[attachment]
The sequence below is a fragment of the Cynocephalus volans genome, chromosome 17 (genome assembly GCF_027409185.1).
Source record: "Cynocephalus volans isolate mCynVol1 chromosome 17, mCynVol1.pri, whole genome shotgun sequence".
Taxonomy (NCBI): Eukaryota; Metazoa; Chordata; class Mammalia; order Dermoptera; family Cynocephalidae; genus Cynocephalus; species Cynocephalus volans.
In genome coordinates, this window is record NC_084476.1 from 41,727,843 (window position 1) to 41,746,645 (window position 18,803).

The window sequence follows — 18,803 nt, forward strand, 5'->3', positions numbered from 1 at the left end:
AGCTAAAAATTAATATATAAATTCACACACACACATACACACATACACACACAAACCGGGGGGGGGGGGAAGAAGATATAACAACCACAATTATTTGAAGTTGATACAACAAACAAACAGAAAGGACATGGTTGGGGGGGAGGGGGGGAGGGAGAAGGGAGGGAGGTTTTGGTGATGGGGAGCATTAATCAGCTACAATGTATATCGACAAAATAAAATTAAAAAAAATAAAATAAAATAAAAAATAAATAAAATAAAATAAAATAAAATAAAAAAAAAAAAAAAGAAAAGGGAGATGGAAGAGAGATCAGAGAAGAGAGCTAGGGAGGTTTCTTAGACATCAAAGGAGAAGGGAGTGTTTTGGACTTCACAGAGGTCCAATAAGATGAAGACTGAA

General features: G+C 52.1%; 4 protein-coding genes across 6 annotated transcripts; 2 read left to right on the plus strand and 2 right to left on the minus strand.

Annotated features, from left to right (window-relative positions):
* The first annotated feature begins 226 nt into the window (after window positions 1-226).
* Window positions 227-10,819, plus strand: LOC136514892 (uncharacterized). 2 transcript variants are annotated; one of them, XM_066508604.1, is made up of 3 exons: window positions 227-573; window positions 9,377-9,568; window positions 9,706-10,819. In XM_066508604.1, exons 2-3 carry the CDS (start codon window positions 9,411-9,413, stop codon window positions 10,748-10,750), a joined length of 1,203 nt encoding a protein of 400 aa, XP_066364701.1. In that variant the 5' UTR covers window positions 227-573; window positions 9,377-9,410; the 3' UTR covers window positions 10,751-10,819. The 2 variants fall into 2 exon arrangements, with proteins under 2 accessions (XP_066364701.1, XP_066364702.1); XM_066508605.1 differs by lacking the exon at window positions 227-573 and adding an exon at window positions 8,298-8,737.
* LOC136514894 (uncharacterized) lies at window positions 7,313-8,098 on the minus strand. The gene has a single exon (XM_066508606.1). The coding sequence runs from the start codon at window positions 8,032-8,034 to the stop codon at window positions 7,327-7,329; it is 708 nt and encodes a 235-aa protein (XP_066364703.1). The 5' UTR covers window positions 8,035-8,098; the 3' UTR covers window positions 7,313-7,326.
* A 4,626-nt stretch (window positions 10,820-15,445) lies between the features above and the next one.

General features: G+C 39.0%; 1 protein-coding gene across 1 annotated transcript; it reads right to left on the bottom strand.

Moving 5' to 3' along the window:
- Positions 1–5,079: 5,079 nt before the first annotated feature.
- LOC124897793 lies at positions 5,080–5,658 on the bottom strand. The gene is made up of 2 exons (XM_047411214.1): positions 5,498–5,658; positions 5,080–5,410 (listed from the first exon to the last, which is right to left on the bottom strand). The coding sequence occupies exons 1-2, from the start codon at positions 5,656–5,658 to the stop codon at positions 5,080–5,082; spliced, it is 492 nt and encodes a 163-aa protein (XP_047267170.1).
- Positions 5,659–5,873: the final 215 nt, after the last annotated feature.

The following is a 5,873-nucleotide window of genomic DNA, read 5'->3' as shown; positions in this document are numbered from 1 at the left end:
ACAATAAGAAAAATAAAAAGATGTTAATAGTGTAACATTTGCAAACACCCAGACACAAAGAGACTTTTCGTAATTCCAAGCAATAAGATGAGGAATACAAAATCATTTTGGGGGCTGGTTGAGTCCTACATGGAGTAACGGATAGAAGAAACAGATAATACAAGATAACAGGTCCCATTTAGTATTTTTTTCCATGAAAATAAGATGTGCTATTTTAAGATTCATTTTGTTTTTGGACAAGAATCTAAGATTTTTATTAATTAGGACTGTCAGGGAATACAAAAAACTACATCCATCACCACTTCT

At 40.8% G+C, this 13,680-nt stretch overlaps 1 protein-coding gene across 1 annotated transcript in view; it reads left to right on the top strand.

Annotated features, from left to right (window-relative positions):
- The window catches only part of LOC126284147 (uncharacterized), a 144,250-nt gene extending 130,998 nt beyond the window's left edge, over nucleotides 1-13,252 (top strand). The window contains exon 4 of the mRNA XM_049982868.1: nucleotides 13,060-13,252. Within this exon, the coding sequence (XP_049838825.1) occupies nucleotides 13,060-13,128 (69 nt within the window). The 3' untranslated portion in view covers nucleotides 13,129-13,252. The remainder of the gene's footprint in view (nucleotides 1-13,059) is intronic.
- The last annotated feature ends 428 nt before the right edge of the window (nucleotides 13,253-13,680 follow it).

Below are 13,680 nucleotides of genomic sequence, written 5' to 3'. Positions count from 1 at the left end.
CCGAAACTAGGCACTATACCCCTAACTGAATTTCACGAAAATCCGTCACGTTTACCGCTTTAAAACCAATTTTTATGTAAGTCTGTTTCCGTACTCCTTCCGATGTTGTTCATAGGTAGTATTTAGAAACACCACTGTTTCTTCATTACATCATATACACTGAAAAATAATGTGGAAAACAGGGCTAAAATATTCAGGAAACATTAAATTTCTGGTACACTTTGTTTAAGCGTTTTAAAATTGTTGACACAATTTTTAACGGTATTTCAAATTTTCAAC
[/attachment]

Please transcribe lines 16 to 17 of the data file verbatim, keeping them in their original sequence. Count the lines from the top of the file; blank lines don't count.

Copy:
- LOC124897793 lies at positions 5,080–5,658 on the bottom strand. The gene is made up of 2 exons (XM_047411214.1): positions 5,498–5,658; positions 5,080–5,410 (listed from the first exon to the last, which is right to left on the bottom strand). The coding sequence occupies exons 1-2, from the start codon at positions 5,656–5,658 to the stop codon at positions 5,080–5,082; spliced, it is 492 nt and encodes a 163-aa protein (XP_047267170.1).
- Positions 5,659–5,873: the final 215 nt, after the last annotated feature.